Onewa Rd in Birkenhead is a difficult environment for cyclists. There is no cycling infrastructure at all, and only the bravest and fittest of cyclists are willing to share the eastbound T3 lane in the morning peak, and dodge around parked cars into the westbound uphill traffic in the evening peak. AT acknowledges this too – the link remains deliberately unmarked on their North Shore Cycle Map, and is not recommended for cyclists. Yet the route is proposed on the Auckland Cycle Network (ACN), and just looking at a map you can tell it’s a key connector between Highbury/Birkenhead and the Northcote Safe Cycle Route, SkyPath, and the three schools along the length of Onewa Rd.
So it was with some applause that we greeted AT’s plan in 2012 to implement a westbound T3 lane in the afternoon peak, including cycling improvements to make it safer and more attractive for existing and new cyclists, but we were concerned the proposal was only for a bi-directional shared path on the southern side of Onewa Rd. Cycle Action submitted on the proposal and provided copious suggestions for improvement, the key one being that a shared path should be created on the northern side as well. This would both spread the cycle load to reduce conflict with pedestrians, and importantly it would reduce the likelihood of a crash between cars exiting from driveways and hitting cyclists unexpectedly approaching at speed from the left – a well-known disadvantage of bi-directional shared paths.
The project went on the back burner for a while because a few residents and shopkeepers didn’t like the idea of losing on-street parking in the afternoon peak. This sacred cow rears its head whenever AT attempts to use the roadways it manages for their primary purpose – the safe and efficient movement of people and goods – and can often torpedo projects completely.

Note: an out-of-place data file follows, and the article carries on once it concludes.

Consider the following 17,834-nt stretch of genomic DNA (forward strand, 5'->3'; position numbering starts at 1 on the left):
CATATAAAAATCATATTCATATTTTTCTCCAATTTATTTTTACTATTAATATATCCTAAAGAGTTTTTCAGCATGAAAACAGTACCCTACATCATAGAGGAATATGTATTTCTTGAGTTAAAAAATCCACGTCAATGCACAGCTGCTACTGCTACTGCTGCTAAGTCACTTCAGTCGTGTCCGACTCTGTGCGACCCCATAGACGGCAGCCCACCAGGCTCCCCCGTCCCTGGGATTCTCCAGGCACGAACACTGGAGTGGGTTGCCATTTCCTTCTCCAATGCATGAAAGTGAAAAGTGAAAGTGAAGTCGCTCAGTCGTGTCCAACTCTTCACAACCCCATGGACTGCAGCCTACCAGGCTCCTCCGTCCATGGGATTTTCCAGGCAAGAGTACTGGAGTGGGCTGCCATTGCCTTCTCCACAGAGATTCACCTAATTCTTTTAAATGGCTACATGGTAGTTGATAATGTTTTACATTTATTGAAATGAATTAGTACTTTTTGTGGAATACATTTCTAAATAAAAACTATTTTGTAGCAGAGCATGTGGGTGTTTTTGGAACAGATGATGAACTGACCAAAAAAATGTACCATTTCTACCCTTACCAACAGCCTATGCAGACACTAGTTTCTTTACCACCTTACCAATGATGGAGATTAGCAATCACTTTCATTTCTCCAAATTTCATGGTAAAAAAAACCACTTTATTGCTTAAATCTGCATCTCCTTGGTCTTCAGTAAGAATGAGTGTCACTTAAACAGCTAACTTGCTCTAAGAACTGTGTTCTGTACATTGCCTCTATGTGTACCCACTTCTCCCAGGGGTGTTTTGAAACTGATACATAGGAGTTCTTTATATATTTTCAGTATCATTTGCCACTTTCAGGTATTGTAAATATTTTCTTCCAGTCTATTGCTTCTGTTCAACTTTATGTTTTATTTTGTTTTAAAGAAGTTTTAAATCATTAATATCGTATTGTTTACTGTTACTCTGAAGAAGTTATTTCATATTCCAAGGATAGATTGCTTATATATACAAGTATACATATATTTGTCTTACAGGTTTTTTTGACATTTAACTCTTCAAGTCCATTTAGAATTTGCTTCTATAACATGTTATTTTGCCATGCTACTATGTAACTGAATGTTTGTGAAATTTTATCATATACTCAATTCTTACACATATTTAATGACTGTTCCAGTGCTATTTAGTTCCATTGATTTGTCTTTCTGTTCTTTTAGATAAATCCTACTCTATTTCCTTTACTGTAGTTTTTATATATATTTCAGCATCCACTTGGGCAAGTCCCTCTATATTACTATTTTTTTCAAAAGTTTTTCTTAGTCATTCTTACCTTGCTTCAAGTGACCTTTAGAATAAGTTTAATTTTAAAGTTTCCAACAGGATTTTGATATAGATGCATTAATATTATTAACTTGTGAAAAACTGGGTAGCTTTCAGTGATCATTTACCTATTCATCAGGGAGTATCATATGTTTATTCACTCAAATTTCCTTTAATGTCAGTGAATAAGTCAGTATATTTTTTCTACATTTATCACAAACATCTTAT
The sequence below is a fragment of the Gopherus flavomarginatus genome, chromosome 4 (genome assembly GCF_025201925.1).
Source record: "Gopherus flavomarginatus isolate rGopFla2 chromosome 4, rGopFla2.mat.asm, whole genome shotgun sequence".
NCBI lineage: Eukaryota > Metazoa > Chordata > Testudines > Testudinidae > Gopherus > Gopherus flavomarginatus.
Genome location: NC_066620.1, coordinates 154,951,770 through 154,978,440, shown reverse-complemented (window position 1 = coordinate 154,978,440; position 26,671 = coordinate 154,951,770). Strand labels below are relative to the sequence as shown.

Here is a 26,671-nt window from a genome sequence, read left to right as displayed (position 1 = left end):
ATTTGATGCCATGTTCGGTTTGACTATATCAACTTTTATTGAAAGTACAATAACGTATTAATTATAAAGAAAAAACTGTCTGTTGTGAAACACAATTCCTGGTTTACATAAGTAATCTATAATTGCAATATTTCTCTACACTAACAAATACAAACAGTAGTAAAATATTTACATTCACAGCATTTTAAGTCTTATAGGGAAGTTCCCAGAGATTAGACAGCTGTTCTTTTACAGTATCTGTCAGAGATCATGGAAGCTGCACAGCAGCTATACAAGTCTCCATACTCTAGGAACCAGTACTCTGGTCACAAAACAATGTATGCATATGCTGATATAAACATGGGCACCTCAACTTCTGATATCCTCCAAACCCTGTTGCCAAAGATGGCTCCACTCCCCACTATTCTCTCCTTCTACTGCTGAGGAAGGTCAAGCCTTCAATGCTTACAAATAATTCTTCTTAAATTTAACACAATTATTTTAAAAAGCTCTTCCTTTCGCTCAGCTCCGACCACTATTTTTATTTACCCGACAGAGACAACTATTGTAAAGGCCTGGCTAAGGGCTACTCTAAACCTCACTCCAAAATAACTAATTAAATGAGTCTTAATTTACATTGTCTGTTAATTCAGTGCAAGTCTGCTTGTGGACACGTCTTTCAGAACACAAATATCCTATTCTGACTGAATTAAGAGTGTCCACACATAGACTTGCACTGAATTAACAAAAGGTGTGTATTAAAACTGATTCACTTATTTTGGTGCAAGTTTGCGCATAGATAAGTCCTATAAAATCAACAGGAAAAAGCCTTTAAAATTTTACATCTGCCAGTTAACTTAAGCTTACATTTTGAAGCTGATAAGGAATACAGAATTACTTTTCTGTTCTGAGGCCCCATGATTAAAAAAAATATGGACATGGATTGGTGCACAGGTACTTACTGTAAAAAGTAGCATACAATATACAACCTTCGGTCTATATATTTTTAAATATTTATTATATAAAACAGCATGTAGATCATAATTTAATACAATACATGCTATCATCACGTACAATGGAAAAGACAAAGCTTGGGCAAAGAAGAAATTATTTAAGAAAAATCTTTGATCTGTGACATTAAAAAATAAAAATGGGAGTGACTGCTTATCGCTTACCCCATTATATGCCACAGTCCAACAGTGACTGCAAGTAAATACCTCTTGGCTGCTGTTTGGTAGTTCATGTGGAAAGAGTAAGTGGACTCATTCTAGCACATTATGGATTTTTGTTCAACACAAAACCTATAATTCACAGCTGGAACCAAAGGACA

Meanwhile the Corridor Management Plan (CMP) for the Onewa corridor through to Birkdale was released for feedback in August this year, and we were delighted to see the shared path referenced on both sides of Onewa Rd. Great – AT is listening! Even better, they agree with us that shared paths are a sub-optimal design option for both pedestrians and cyclists, and are only put in where width and cost are significant constraining factors. AT is looking to provision separated infrastructure in the long term (10 year time frame) as budget becomes available.
You can imagine our mixed feelings to find a shared path on the southern side only when AT announced their decision to proceed with the westbound T3 lane (see this link for the high level plans). As they say on their website:
To provide a safe space for cyclists, the existing footpath on southern side of Onewa Road will be transformed into a shared cycle/pedestrian path. This will require footpath widening and pram crossing upgrades at certain locations.
And that’s it. No other cycling improvements. So let’s have a look at the good news and bad news about this decision.
The good news
- On behalf of bus and high occupancy vehicle users, proceeding with the T3 is a great decision. Our friends at TransportBlog and their readers are also in favour, with most comments requesting a more aggressive implementation